We’ve all seen some kind of live music event. Be it Glastonbury Festival, a Coldplay concert, a group of buskers warbling covers of Ed Sheeran in the high street, or even just the Ram Jam on a Thursday night. Obviously some resonate with us as more impressive experiences than others, but often even the most questionable of live performances have a certain charm to them. After all, it’s a more ‘human’ experience – people performing their music in the flesh, showcasing their flaws along with their assets; just some raw, musical passion and (mostly) no autotune. That’s incomparable, right?
However, with the accessibility of music becoming increasingly easier through a combination of Spotify, Apple Music, and some not-so-legal online streaming services that many of us will be familiar with, the value of the music industry has already come into question in this “digital age” we find ourselves in. With the launch of the UK’s first ever live music census this year, the cultural and economic value of live music is being assessed on a national scale; an attempt to uncover challenges facing both artists and music venues. Along with this comes the concern of its results; the deciphering of whether live music should still be considered relevant, or simply a strain upon industry organisations and policy bodies.
…the overwhelming fear of tumbling into a black MIRROR-ESQUE MUSICAL DYSTOPIA
So – should it be relevant? The UK Live Music Census, a project funded by the Arts and Humanities Research Council, aims to address a variety of issues raised by live music events. Volunteers will be surveying all aspects of live music performances; musicians, venues, promoters and audience members, in order to provide a comprehensive dataset to assess the value and scope of live music across the UK. In other words, it will help local councils make more informed decisions than ever before about the relevance of live music in their areas, and therefore help the preservation and the flourishing of what is considered a most valuable component of local character in towns and cities all over the UK.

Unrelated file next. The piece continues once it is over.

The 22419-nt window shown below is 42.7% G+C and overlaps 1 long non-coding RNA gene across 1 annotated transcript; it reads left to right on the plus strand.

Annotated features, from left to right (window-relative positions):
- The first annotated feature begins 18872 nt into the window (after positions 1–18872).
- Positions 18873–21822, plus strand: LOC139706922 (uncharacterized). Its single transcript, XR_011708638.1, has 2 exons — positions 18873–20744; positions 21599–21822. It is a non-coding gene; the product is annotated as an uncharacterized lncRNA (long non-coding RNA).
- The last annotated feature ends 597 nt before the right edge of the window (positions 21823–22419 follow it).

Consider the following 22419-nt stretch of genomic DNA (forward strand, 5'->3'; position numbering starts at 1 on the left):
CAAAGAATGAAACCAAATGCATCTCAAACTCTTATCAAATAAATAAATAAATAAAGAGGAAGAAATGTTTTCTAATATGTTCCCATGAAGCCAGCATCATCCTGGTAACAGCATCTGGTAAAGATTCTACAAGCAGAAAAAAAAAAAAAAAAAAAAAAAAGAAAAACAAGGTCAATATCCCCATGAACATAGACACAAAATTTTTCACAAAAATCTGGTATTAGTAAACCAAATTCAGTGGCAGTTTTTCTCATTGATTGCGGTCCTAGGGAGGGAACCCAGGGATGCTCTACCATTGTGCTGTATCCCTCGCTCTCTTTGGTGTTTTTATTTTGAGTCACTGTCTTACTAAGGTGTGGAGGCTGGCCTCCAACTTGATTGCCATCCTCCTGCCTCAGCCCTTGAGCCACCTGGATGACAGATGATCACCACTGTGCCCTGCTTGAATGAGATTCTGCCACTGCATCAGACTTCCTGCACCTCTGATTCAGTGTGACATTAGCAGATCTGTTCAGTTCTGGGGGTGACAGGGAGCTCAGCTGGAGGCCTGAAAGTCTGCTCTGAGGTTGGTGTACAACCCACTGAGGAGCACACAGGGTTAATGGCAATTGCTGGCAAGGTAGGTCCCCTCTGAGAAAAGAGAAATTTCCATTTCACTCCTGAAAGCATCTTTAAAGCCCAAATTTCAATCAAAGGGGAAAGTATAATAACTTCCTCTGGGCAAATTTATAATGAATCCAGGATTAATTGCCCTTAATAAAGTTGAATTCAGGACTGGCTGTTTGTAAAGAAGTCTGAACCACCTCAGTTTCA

As for the question of the overwhelming fear of tumbling into a Black Mirror-esque musical dystopia, living in a ‘digital age’ can be seen as inescapable but not necessarily the end-all for live music. In fact, there are numerous ways digital technology has worked to its advantage. Live Nation Entertainment, for instance – the largest producer of live music concerts in the world, and owner of Ticketmaster. Using today’s technological advances to create more opportunities for live performances, they’ve been able to optimise the live music experience through methods such as simplifying the ticket-display process through mobile apps, to expanding the ways brands and advertisers can reach audiences. Obviously there are downsides to the technologies these companies employ, one being the rise of pesky automated bots buying and re-selling tickets. Nevertheless, the benefits suggest that live music doesn’t have to be compromised, but rather enhanced by the innovations in today’s digital world.
THE COMMITMENT REQUIRED FOR A WHOLE LIVE SET KEEPS UP AN ELEMENT OF SURPRISE AS WELL APPRECIATION OF THE ART IN THE PERFORMER’S CHOICES
Lastly, to reiterate the more emotional aspect of live music, regardless of its industrial and economic outcomes, should live music as a concept still matter to us when we have access to music in so many other forms? To put it into perspective, think about the last time a song made you cry, or one you adored so much you put it on repeat for a week. Now think about hearing that song live; whether by the original act or the impressive cover by a budding artist, reverberating around others who’d been just as moved by that track. Certainly there are moments when we’d rather enjoy that in solitude; being able to incessantly skip songs to whichever song we please due to our needs for instant gratification. The commitment required for a whole live set keeps up an element of surprise as well as appreciation of the art in the performer’s choices; something unique and different from simply listening to them on a daily basis through headphones whilst walking to lectures. Live music is the sort of thing that would make you want to attend a gig even at the Lemon Grove if it meant you could hear your friend’s band covering your favourite songs all night long.
To put things plainly, the novelty of live music is a musical experience unparalleled by any other, and will undoubtedly matter regardless of whatever new ‘age’ we’re thrown into.